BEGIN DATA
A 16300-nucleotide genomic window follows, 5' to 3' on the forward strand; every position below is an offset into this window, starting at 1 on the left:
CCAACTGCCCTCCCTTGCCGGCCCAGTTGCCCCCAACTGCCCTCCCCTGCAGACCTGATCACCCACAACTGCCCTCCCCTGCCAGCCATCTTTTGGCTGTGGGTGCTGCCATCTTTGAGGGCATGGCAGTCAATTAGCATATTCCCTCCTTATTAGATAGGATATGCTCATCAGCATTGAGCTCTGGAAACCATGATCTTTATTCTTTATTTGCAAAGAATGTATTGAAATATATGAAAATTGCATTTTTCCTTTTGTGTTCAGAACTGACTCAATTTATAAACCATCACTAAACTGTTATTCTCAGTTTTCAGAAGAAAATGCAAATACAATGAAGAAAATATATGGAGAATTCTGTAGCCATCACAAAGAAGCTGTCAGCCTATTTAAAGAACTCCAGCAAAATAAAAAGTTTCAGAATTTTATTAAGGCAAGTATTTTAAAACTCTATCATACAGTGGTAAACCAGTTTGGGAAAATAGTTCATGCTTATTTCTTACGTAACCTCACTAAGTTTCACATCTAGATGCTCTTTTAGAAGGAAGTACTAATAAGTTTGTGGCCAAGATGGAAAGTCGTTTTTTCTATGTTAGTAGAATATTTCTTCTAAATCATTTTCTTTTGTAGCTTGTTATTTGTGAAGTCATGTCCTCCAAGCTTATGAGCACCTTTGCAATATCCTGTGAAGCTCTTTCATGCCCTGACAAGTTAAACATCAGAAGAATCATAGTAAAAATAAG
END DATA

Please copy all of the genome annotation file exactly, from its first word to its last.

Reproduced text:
A 16300-nucleotide genomic window follows, 5' to 3' on the forward strand; every position below is an offset into this window, starting at 1 on the left:
CCAACTGCCCTCCCTTGCCGGCCCAGTTGCCCCCAACTGCCCTCCCCTGCAGACCTGATCACCCACAACTGCCCTCCCCTGCCAGCCATCTTTTGGCTGTGGGTGCTGCCATCTTTGAGGGCATGGCAGTCAATTAGCATATTCCCTCCTTATTAGATAGGATATGCTCATCAGCATTGAGCTCTGGAAACCATGATCTTTATTCTTTATTTGCAAAGAATGTATTGAAATATATGAAAATTGCATTTTTCCTTTTGTGTTCAGAACTGACTCAATTTATAAACCATCACTAAACTGTTATTCTCAGTTTTCAGAAGAAAATGCAAATACAATGAAGAAAATATATGGAGAATTCTGTAGCCATCACAAAGAAGCTGTCAGCCTATTTAAAGAACTCCAGCAAAATAAAAAGTTTCAGAATTTTATTAAGGCAAGTATTTTAAAACTCTATCATACAGTGGTAAACCAGTTTGGGAAAATAGTTCATGCTTATTTCTTACGTAACCTCACTAAGTTTCACATCTAGATGCTCTTTTAGAAGGAAGTACTAATAAGTTTGTGGCCAAGATGGAAAGTCGTTTTTTCTATGTTAGTAGAATATTTCTTCTAAATCATTTTCTTTTGTAGCTTGTTATTTGTGAAGTCATGTCCTCCAAGCTTATGAGCACCTTTGCAATATCCTGTGAAGCTCTTTCATGCCCTGACAAGTTAAACATCAGAAGAATCATAGTAAAAATAAG